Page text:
Legal Expert: Donor-Advised Funds
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Professor Ray Madoff ‘s areas of expertise include will contests, philanthropy, charitable deduction, estate taxes, inheritance laws, tax policy and wealth inequality, estate planning, rights of the dead, along with rights of privacy and publicity. A regular commentator on a number of these topics, Professor Madoff has appeared on national radio shows (On Point, Talk of the Nation, All Things Considered, Here and Now, and Marketplace). She has been quoted by national entities like The New York Times and Wall Street Journal, while publishing numerous op-eds in the New York Times, Washington Post, Los Angeles Times, Bloomberg Views, and the Boston Globe. She’s the author of Immortality and the Law: the Rising Power of the American Dead, which looks at how American law treats the interests of the dead and what this tells us about our values for the living. Professor Madoff was featured in the Chronicle of Higher Education: "5 Minutes With: A Law Professor on the Property Rights of the Dead." She is also the lead author of Practical Guide to Estate Planning, and has written in a wide variety of areas involving property and death.
The Top 10 list of the nation’s charities is out and a third of the list is made up of charitable organizations that don’t actually perform any charitable work. Instead, they are made up of Donor-Advised Funds (DAFs), financial mechanisms that allow tax deductions without ensuring the money is ever used for charitable purposes.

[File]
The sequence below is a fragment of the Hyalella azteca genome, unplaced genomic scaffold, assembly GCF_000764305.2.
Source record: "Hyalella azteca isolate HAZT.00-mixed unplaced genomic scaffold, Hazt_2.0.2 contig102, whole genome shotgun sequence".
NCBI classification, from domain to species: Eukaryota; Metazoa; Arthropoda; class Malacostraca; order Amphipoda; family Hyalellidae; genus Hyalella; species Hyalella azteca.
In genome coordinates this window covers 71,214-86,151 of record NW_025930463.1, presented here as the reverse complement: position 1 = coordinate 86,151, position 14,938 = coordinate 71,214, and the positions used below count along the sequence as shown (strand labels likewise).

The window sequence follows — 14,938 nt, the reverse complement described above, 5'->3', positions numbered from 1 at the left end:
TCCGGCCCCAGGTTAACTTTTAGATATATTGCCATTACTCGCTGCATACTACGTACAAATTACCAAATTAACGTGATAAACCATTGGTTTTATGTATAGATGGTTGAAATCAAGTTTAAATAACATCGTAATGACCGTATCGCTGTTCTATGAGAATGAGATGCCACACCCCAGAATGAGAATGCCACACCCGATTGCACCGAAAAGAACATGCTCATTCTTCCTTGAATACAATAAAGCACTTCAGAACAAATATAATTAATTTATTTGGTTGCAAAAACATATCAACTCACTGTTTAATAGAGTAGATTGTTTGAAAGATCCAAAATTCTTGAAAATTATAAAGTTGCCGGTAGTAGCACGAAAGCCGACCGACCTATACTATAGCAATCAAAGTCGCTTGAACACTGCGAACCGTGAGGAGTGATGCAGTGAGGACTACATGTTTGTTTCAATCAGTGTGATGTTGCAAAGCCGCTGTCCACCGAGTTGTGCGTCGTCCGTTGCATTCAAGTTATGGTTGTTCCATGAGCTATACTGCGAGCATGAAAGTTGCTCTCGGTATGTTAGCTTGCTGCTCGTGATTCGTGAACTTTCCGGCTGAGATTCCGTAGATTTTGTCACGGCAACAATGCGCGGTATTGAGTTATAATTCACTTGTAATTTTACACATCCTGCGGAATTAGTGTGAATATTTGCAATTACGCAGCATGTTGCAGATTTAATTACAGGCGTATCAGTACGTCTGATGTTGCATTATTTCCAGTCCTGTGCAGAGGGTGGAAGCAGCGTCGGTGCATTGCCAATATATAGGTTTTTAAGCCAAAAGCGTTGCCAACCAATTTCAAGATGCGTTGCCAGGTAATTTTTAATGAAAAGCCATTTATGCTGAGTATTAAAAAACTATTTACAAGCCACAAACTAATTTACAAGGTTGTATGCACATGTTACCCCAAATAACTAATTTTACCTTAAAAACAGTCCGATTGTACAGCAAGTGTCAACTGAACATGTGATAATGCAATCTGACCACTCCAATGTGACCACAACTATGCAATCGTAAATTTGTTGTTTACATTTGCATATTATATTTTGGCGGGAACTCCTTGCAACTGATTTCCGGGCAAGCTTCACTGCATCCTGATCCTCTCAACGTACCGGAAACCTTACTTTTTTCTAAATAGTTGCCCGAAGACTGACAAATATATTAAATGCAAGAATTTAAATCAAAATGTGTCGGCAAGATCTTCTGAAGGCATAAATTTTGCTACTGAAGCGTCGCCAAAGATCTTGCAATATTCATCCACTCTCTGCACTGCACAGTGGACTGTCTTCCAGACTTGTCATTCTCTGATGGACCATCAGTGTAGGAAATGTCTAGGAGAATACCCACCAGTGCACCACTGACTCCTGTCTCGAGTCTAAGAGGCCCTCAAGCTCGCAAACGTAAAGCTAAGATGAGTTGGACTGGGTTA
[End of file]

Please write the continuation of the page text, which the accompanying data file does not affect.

“We’ve seen a rise of donor advised funds happen over the years but what’s happened now is there’s a been a critical shift in philanthropy,” says Boston College Law Professor Ray Madoff, who is one of the nation’s leading experts on donor-advised funds. “If you look at the biggest recipients of charitable dollars, donor advised funds are all over the place. The three large financial houses, Fidelity, Schwab, and Vanguard, are all listed in the top ten charities for 2014. In addition, Silicon Valley Foundation is also listed in the top ten and they too are primarily donor-advised funds. Even the number one organization on the list, the United Way Worldwide, which looks like a traditional charity, turns out a significant portion of their contributions are also held in the form of donor-advised funds.”
DAFs were first introduced in the 1930’s, but the world changed in 1991 when Fidelity Charitable became the first commercial sponsor of DAFs. Since then, DAFs have enjoyed a rapid growth to more than $45 billion today. They have been called deduction giving machines because they offer immediate benefits to the people giving – tax deductions – but don’t force the financial entity holding the fund to ever distribute the money. While DAFs are increasingly being used by the wealthy, Madoff says they affect everyone.
“Any organization that you care about now has to jump through all sorts of extra hoops in order to get the charitable dollars that they need to operate,” says Madoff, who has written extensively on donor-advised funds after years of research. “If you support a local food bank, now that food bank has a harder time getting resources because the federal government is giving away tax benefits for money that does not get committed to charity. Those funds going into donor-advised funds would otherwise be available for your local food bank, hospital, education institution, museum, whatever institution you care about now has to fight that much harder to get the money.”
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